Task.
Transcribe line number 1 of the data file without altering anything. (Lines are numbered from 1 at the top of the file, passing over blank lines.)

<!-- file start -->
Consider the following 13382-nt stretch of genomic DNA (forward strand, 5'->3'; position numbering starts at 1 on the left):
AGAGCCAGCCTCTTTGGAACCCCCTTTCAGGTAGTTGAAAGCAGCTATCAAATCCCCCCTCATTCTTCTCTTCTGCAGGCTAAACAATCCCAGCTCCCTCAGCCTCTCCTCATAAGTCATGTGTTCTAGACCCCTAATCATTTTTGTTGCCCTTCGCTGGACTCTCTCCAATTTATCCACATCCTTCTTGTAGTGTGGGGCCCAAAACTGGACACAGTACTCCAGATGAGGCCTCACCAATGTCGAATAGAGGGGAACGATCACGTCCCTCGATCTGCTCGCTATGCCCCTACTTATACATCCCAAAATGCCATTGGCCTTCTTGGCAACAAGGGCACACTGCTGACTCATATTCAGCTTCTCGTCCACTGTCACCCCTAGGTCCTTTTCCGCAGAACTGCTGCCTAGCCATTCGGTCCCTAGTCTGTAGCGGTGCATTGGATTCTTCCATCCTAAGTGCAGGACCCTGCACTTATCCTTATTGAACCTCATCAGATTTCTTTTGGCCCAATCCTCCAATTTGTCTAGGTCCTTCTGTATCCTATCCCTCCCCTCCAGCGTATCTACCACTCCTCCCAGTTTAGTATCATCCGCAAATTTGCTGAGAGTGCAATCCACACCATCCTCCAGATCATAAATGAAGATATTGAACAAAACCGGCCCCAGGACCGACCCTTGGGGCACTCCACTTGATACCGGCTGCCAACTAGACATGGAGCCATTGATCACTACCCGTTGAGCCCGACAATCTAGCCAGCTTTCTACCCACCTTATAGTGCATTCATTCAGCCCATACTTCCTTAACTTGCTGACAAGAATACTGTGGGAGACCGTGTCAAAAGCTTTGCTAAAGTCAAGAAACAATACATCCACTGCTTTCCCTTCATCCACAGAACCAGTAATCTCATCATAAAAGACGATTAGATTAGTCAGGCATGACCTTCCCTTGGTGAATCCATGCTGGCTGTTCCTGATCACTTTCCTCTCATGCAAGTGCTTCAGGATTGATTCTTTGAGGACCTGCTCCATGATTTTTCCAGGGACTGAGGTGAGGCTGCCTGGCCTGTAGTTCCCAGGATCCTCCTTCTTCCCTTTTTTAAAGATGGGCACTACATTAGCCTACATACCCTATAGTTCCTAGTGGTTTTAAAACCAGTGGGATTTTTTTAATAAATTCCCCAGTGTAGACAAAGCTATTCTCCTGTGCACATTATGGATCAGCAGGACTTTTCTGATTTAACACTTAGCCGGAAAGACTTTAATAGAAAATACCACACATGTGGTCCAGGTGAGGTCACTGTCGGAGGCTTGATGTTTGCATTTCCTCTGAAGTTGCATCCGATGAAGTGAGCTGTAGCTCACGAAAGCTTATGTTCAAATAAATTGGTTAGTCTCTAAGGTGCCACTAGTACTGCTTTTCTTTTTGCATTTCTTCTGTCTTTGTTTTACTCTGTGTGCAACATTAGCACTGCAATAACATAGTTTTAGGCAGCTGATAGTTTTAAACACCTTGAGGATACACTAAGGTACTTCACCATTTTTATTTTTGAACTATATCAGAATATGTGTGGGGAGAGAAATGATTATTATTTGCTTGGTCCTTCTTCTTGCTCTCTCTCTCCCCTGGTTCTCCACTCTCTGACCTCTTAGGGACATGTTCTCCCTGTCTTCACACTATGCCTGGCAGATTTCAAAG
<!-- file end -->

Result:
Consider the following 13382-nt stretch of genomic DNA (forward strand, 5'->3'; position numbering starts at 1 on the left):